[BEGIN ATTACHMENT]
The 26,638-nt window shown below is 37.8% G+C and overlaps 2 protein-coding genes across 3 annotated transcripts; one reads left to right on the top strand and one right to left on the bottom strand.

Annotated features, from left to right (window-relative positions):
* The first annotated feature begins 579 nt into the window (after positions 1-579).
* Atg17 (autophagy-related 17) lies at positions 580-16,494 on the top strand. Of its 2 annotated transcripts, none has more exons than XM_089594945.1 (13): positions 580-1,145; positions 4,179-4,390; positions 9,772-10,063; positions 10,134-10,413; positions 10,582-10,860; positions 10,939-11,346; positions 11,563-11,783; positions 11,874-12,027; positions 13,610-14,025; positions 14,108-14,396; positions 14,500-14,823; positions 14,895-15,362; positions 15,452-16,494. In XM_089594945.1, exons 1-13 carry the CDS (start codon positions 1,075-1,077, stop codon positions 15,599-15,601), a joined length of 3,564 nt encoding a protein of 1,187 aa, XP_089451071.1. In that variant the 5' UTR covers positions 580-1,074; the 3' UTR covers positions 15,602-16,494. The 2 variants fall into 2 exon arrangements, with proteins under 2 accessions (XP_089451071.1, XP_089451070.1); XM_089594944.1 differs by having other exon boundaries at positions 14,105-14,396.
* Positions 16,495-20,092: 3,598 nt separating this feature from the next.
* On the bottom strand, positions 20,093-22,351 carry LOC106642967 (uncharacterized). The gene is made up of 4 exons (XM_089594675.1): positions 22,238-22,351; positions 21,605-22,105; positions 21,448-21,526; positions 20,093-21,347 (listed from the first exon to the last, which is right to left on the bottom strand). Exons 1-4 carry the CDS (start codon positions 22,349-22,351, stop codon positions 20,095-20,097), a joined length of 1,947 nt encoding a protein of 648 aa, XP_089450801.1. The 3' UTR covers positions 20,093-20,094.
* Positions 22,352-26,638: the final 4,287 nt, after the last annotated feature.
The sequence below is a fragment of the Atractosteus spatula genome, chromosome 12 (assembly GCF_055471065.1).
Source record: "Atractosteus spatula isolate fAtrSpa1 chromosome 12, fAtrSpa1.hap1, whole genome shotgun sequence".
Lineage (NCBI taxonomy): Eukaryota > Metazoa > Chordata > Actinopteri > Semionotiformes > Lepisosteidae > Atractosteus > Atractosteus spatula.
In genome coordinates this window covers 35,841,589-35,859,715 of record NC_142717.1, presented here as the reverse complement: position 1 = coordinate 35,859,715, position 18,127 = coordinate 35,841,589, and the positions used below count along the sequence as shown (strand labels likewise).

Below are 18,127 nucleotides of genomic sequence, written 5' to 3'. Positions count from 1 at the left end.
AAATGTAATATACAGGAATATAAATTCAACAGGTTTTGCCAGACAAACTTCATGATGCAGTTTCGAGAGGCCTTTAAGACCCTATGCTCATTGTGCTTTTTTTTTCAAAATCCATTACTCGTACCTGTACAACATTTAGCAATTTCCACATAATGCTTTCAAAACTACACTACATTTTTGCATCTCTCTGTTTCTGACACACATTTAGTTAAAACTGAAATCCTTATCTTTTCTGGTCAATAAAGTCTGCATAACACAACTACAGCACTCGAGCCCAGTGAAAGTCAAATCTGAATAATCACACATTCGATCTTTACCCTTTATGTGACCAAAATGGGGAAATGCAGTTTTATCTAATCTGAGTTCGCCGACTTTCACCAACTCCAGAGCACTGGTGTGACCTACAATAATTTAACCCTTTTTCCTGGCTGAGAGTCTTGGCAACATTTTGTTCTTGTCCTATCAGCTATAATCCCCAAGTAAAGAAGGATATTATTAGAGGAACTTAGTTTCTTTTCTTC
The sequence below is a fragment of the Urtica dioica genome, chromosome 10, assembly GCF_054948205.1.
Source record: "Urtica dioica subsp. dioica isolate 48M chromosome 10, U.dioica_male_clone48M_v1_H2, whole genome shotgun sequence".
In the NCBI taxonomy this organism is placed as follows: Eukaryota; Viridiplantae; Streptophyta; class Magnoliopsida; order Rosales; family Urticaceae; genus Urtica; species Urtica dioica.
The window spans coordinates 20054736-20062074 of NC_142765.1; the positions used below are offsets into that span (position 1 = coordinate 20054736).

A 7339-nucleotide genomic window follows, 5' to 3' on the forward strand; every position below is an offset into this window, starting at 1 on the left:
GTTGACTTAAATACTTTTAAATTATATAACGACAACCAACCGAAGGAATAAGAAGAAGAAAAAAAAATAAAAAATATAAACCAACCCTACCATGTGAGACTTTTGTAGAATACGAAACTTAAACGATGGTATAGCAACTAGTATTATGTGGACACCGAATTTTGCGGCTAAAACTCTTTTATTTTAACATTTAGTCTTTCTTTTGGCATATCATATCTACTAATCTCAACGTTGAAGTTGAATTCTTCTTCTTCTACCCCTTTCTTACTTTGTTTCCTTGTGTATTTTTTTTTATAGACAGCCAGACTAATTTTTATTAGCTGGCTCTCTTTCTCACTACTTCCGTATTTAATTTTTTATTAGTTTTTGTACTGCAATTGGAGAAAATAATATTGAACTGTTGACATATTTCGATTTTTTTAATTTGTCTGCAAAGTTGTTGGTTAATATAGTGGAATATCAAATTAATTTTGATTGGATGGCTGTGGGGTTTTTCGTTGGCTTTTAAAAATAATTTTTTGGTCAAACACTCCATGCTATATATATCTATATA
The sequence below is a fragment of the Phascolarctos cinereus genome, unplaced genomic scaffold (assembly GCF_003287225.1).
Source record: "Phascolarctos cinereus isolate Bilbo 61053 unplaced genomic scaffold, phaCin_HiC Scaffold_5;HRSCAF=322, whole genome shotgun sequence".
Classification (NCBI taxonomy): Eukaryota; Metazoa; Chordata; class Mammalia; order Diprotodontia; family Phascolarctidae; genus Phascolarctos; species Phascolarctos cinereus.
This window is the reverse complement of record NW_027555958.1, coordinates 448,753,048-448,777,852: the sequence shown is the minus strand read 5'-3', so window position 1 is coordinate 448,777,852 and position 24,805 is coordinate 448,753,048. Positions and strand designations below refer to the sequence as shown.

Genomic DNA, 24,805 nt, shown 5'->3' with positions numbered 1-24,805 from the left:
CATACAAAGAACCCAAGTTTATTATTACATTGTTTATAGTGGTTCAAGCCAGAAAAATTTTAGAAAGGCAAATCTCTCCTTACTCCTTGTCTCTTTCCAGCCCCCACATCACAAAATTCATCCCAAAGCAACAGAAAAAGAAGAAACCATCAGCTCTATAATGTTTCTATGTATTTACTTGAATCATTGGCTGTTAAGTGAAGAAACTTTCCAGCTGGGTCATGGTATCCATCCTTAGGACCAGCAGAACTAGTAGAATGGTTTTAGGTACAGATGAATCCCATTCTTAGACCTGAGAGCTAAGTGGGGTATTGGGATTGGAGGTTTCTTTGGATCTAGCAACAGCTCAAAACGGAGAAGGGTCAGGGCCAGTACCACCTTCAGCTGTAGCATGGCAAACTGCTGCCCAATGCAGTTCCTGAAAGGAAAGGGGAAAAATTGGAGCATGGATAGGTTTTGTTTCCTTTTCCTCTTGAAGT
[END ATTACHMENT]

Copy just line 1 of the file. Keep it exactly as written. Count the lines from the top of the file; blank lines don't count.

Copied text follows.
The 26,638-nt window shown below is 37.8% G+C and overlaps 2 protein-coding genes across 3 annotated transcripts; one reads left to right on the top strand and one right to left on the bottom strand.